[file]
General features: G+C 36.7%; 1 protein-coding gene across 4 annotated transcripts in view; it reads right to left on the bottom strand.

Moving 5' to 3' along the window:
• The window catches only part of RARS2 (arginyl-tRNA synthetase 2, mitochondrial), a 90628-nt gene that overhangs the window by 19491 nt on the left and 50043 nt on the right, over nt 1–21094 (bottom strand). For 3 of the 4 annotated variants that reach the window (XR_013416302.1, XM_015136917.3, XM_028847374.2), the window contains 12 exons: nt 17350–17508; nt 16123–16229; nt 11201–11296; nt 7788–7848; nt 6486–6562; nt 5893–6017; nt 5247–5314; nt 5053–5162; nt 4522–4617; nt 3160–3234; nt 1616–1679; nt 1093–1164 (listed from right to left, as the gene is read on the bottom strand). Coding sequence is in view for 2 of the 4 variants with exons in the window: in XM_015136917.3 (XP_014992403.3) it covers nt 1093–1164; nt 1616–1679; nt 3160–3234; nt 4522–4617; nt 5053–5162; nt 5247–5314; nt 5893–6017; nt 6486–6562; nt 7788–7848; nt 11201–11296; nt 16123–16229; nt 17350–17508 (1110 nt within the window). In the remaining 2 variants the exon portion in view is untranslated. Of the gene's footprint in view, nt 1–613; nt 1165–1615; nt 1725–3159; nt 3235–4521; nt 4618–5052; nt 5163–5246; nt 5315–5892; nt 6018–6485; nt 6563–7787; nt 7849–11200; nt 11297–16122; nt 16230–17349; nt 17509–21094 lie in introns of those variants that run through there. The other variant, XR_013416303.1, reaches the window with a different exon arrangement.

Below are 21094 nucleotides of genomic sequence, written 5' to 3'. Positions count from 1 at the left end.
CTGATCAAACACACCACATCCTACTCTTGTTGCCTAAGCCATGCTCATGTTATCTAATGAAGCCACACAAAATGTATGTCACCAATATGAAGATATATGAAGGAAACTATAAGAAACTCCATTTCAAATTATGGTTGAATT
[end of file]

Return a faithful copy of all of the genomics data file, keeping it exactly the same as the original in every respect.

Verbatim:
General features: G+C 36.7%; 1 protein-coding gene across 4 annotated transcripts in view; it reads right to left on the bottom strand.

Moving 5' to 3' along the window:
• The window catches only part of RARS2 (arginyl-tRNA synthetase 2, mitochondrial), a 90628-nt gene that overhangs the window by 19491 nt on the left and 50043 nt on the right, over nt 1–21094 (bottom strand). For 3 of the 4 annotated variants that reach the window (XR_013416302.1, XM_015136917.3, XM_028847374.2), the window contains 12 exons: nt 17350–17508; nt 16123–16229; nt 11201–11296; nt 7788–7848; nt 6486–6562; nt 5893–6017; nt 5247–5314; nt 5053–5162; nt 4522–4617; nt 3160–3234; nt 1616–1679; nt 1093–1164 (listed from right to left, as the gene is read on the bottom strand). Coding sequence is in view for 2 of the 4 variants with exons in the window: in XM_015136917.3 (XP_014992403.3) it covers nt 1093–1164; nt 1616–1679; nt 3160–3234; nt 4522–4617; nt 5053–5162; nt 5247–5314; nt 5893–6017; nt 6486–6562; nt 7788–7848; nt 11201–11296; nt 16123–16229; nt 17350–17508 (1110 nt within the window). In the remaining 2 variants the exon portion in view is untranslated. Of the gene's footprint in view, nt 1–613; nt 1165–1615; nt 1725–3159; nt 3235–4521; nt 4618–5052; nt 5163–5246; nt 5315–5892; nt 6018–6485; nt 6563–7787; nt 7849–11200; nt 11297–16122; nt 16230–17349; nt 17509–21094 lie in introns of those variants that run through there. The other variant, XR_013416303.1, reaches the window with a different exon arrangement.

Below are 21094 nucleotides of genomic sequence, written 5' to 3'. Positions count from 1 at the left end.
CTGATCAAACACACCACATCCTACTCTTGTTGCCTAAGCCATGCTCATGTTATCTAATGAAGCCACACAAAATGTATGTCACCAATATGAAGATATATGAAGGAAACTATAAGAAACTCCATTTCAAATTATGGTTGAATT